Negotiations and Ethics II
October 21, 2013
Members of Congress compromised at the very last moment. A default of the U.S. Government was thus averted. I am not sure that many people in the U.S. and abroad actually believed that a default would ever happen. Although many tea party members believe that no company is too big to fail, I doubt that they would think the same way about the U.S. Government.
The compromise was reached after intense negotiations that some believed involved blackmail.
We negotiate all the time, both in our personal and professional lives. The etymology of the word comes from the Latin “negotiatio” which simply means “doing business.” However the word is often used to mean to engage in a give and take situation.
Is it possible to be ethical in negotiation? I believe it is possible to be ethical in ANY situation.
Roger Fisher and William Ury in their 1981 non-fiction bestseller Getting to YES introduced the concept of ethics in negotiations in what they called “principled negotiation.”
According to Fisher and Ury, the four elements of a principled negotiation are:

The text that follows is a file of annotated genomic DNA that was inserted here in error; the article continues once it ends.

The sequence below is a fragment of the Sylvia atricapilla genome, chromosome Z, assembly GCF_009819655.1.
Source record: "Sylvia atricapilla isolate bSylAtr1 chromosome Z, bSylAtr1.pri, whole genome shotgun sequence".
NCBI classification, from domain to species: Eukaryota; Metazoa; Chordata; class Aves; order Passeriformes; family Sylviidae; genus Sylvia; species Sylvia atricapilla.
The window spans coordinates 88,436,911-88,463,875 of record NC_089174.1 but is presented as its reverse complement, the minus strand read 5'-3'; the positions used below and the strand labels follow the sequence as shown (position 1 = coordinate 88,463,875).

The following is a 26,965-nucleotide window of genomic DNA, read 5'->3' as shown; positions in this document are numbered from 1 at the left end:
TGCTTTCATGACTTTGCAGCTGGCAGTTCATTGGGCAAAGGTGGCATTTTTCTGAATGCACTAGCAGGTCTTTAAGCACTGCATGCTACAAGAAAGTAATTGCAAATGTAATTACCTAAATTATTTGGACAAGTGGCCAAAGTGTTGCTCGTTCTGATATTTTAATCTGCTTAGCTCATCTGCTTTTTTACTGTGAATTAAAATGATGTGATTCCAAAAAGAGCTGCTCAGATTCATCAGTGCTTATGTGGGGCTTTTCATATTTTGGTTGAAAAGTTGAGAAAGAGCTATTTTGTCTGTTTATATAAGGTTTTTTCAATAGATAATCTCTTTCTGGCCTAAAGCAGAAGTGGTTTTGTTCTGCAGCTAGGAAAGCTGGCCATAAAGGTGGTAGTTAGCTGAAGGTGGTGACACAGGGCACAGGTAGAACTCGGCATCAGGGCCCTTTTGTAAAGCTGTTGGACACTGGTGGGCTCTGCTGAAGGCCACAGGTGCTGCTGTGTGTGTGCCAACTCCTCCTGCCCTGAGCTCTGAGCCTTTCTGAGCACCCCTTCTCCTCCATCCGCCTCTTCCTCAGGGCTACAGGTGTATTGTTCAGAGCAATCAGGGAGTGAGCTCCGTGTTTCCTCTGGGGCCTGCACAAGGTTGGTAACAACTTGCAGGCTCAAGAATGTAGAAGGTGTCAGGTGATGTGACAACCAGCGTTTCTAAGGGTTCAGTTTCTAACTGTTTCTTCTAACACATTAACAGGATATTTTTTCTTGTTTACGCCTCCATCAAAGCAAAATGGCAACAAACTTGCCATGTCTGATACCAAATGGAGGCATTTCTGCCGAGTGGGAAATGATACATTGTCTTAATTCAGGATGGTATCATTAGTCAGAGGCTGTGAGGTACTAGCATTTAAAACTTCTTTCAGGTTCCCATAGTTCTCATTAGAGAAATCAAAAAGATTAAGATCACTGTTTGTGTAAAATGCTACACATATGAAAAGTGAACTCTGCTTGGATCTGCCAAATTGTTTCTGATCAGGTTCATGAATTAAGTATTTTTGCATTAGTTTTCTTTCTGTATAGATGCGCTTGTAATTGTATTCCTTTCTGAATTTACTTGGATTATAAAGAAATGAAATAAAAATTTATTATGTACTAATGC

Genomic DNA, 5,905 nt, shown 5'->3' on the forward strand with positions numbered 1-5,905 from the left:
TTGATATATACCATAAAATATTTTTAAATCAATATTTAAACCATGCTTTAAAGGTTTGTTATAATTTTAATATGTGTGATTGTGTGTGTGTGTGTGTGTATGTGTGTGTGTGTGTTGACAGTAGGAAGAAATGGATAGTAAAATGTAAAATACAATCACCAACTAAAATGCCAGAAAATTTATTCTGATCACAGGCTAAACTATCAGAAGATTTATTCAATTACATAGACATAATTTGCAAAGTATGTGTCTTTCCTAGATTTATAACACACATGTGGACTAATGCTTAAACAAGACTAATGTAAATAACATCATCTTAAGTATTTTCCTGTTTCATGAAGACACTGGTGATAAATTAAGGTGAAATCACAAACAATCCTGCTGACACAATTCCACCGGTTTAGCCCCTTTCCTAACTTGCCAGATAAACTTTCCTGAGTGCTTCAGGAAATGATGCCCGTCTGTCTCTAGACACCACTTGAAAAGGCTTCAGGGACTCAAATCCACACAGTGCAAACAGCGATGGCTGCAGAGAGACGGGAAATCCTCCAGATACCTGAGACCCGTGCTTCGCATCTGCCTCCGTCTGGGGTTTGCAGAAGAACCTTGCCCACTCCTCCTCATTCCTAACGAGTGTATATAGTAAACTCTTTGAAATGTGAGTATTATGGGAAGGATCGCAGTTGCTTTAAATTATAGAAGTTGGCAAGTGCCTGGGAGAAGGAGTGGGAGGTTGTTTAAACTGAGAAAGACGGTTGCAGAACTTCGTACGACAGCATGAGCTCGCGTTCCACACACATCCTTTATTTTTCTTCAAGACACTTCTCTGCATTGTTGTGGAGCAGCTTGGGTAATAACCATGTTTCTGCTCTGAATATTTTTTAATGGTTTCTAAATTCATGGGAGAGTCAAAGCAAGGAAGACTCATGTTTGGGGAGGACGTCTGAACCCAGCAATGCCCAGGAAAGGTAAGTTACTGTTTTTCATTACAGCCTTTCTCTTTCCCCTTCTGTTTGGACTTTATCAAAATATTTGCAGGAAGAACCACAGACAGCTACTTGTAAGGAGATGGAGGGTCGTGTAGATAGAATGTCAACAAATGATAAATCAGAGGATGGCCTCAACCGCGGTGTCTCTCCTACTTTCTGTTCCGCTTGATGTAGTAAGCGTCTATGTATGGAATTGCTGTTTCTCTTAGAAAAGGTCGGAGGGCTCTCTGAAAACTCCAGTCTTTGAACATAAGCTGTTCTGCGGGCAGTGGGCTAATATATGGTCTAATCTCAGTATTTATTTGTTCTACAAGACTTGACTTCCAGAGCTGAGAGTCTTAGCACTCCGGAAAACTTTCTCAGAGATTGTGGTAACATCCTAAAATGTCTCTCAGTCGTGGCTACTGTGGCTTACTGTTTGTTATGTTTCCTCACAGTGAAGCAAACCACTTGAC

1) Separate the people from the problem.
2) Focus on interests not positions.
3) Invent options for mutual gain.
4) Insist on using objective or mutually acceptable criteria.
Negotiating in such a context does allow the ethical values of honesty, fairness and integrity to come into play. It is possible to build trust in negotiation by being truthful and avoiding deceptive tactics such as exaggerating our strengths and minimizing our weaknesses.
As Johann Von Goethe once said:
“There is nothing in the world more shameful than establishing one’s self on lies and fables.”
P.S. In preparing for this blog post, doing a search on Google, I came across an article with the very same title. I agree with its content, 100 % and could not have said it better myself!